But National Geographic is also a non-profit media empire, netting $100 million on revenues of $500 million in 2006. Its editors work to get featured discoveries by its funded researchers into both its flagship magazine and peer-reviewed journals at the same time. This arrangement can sometimes backfire, such as in 2000 when the magazine featured a report on a flying dinosaur fossil that later turned out to be a cleverly faked composite5,6.

Berger's project in Palau provides a behind-the-scenes view of when entertainment and science meet. It is a process that can sometimes leave scientists disgruntled (see 'Caught out on camera'), and can lead to accusations from some communities in developing nations that they have been exploited. For some, what happened in Palau offers examples of some of the pitfalls. "There is something unseemly about how this evolved and was orchestrated," says William Jungers, a palaeoanthropologist at Stony Brook University in New York.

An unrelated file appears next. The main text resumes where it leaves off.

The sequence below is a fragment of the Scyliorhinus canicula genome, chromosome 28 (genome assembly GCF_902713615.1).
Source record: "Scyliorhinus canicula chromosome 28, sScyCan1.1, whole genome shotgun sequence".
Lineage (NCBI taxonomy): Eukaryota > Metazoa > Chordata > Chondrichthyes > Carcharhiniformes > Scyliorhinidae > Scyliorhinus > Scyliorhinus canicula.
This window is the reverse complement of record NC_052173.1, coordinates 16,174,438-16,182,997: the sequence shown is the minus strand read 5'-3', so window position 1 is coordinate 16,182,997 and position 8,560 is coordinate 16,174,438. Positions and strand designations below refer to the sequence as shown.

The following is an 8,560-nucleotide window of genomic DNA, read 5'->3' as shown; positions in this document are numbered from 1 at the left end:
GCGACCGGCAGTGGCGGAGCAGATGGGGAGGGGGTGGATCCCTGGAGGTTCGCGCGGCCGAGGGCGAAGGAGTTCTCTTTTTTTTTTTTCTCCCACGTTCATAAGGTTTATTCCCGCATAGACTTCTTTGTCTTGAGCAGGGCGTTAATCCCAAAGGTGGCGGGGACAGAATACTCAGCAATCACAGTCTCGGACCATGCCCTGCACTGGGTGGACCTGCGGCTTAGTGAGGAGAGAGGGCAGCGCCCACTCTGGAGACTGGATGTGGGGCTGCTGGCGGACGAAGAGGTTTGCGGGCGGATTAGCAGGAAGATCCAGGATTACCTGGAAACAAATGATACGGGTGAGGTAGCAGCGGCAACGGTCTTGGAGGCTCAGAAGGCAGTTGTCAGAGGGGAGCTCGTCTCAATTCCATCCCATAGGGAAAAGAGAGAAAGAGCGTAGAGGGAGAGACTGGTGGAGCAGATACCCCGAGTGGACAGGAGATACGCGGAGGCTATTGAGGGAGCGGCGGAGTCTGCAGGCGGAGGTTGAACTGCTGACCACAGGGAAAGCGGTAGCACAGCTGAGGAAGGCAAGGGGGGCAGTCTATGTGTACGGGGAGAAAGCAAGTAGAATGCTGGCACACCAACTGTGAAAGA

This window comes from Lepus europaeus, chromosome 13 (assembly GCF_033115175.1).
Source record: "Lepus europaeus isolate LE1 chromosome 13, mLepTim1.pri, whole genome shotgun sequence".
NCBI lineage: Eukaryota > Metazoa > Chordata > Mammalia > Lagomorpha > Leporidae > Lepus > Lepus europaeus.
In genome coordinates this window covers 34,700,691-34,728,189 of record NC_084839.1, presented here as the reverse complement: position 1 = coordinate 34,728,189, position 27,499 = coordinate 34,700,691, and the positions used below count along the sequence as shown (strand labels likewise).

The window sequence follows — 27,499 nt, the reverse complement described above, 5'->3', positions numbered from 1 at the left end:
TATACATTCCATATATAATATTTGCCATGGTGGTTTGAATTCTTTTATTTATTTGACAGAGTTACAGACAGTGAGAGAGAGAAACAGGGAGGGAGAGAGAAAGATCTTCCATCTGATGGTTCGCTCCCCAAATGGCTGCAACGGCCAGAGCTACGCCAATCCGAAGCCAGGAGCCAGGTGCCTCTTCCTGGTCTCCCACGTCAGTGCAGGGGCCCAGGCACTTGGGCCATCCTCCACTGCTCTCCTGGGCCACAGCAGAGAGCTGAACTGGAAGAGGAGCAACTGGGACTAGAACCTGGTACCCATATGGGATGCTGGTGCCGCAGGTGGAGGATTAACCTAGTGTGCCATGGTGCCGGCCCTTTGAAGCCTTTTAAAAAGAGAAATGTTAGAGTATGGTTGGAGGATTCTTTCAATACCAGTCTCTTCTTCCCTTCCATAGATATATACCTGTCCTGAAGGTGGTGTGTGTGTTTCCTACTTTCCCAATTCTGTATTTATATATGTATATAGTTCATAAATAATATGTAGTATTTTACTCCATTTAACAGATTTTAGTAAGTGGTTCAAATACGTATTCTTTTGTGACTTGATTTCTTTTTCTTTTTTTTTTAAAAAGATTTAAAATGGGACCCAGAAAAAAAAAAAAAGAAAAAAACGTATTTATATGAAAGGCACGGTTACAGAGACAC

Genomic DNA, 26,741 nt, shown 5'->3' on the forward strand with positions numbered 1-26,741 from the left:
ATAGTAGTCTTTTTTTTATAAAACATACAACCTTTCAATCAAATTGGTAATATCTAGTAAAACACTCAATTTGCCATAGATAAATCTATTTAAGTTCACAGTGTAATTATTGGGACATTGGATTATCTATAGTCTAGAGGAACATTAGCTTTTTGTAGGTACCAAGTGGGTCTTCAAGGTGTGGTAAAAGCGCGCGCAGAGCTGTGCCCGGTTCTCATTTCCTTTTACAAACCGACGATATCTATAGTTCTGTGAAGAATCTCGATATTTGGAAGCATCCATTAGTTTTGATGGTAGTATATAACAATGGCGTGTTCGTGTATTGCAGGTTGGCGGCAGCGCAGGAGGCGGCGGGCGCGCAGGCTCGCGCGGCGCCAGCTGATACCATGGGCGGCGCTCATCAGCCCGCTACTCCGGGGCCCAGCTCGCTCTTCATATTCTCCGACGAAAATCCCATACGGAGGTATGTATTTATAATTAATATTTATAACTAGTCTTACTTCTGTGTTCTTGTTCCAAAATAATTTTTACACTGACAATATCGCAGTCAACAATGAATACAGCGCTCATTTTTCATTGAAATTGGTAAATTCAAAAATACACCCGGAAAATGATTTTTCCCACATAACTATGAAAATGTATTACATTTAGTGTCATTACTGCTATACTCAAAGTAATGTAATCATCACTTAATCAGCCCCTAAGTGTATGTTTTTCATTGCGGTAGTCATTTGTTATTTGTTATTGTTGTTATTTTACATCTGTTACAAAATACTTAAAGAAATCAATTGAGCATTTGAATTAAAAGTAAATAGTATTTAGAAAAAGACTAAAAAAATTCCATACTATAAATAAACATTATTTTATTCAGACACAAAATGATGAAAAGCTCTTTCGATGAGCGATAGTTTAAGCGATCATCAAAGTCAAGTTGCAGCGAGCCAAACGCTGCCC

Paradise place

Fossil hunter: Lee Berger has appeared in several science-related television films.Fossil hunter: Lee Berger has appeared in several science-related television films.I. TLADI/REUTERS

The tale of the Palau project began in April 2006, when Berger, an American by birth, was on holiday with his family from Johannesburg. With countless channels of placid shallows, coral reefs and more fish than Hawaii, Palau is known worldwide to divers and kayakers. Its jungle has also been used to film the reality television programme Survivor.

On the last day of his trip, Berger says, a guide took him on a kayak trip to a cave called Ucheliungs, which a brochure noted held bones. Venturing inside, Berger nosed around and spotted some remains, including a skull with a prominent brow over the eye sockets — a sure sign of primitive traits.